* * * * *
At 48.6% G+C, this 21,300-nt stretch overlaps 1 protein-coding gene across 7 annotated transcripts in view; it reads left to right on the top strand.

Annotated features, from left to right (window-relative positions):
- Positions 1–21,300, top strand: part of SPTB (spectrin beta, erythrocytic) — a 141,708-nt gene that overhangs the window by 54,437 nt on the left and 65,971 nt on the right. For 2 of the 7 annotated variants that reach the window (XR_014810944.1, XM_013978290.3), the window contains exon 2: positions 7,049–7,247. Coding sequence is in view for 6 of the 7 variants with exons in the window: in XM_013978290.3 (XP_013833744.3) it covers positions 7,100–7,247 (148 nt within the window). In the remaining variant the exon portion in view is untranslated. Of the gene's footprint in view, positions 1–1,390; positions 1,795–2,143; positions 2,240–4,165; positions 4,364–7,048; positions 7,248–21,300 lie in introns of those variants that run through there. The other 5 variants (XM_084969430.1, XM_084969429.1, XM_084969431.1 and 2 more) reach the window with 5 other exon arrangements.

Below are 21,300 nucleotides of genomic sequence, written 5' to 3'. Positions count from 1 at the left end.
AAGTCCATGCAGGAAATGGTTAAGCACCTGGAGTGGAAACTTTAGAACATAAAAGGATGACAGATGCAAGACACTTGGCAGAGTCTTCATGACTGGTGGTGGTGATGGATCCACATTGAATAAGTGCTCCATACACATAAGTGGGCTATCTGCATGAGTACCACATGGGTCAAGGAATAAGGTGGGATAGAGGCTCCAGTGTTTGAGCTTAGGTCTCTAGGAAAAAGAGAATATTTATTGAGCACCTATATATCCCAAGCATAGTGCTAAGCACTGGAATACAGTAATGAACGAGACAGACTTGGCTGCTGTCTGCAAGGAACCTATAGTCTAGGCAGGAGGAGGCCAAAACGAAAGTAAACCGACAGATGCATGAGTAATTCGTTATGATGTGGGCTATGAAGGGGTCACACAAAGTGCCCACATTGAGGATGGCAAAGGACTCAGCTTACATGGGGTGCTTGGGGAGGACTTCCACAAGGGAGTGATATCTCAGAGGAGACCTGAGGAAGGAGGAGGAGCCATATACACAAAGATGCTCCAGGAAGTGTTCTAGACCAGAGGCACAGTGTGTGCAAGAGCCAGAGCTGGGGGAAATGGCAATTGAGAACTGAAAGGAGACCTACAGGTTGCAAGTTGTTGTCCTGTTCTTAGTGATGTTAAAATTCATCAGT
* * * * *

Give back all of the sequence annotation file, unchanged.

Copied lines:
At 48.6% G+C, this 21,300-nt stretch overlaps 1 protein-coding gene across 7 annotated transcripts in view; it reads left to right on the top strand.

Annotated features, from left to right (window-relative positions):
- Positions 1–21,300, top strand: part of SPTB (spectrin beta, erythrocytic) — a 141,708-nt gene that overhangs the window by 54,437 nt on the left and 65,971 nt on the right. For 2 of the 7 annotated variants that reach the window (XR_014810944.1, XM_013978290.3), the window contains exon 2: positions 7,049–7,247. Coding sequence is in view for 6 of the 7 variants with exons in the window: in XM_013978290.3 (XP_013833744.3) it covers positions 7,100–7,247 (148 nt within the window). In the remaining variant the exon portion in view is untranslated. Of the gene's footprint in view, positions 1–1,390; positions 1,795–2,143; positions 2,240–4,165; positions 4,364–7,048; positions 7,248–21,300 lie in introns of those variants that run through there. The other 5 variants (XM_084969430.1, XM_084969429.1, XM_084969431.1 and 2 more) reach the window with 5 other exon arrangements.

Below are 21,300 nucleotides of genomic sequence, written 5' to 3'. Positions count from 1 at the left end.
AAGTCCATGCAGGAAATGGTTAAGCACCTGGAGTGGAAACTTTAGAACATAAAAGGATGACAGATGCAAGACACTTGGCAGAGTCTTCATGACTGGTGGTGGTGATGGATCCACATTGAATAAGTGCTCCATACACATAAGTGGGCTATCTGCATGAGTACCACATGGGTCAAGGAATAAGGTGGGATAGAGGCTCCAGTGTTTGAGCTTAGGTCTCTAGGAAAAAGAGAATATTTATTGAGCACCTATATATCCCAAGCATAGTGCTAAGCACTGGAATACAGTAATGAACGAGACAGACTTGGCTGCTGTCTGCAAGGAACCTATAGTCTAGGCAGGAGGAGGCCAAAACGAAAGTAAACCGACAGATGCATGAGTAATTCGTTATGATGTGGGCTATGAAGGGGTCACACAAAGTGCCCACATTGAGGATGGCAAAGGACTCAGCTTACATGGGGTGCTTGGGGAGGACTTCCACAAGGGAGTGATATCTCAGAGGAGACCTGAGGAAGGAGGAGGAGCCATATACACAAAGATGCTCCAGGAAGTGTTCTAGACCAGAGGCACAGTGTGTGCAAGAGCCAGAGCTGGGGGAAATGGCAATTGAGAACTGAAAGGAGACCTACAGGTTGCAAGTTGTTGTCCTGTTCTTAGTGATGTTAAAATTCATCAGT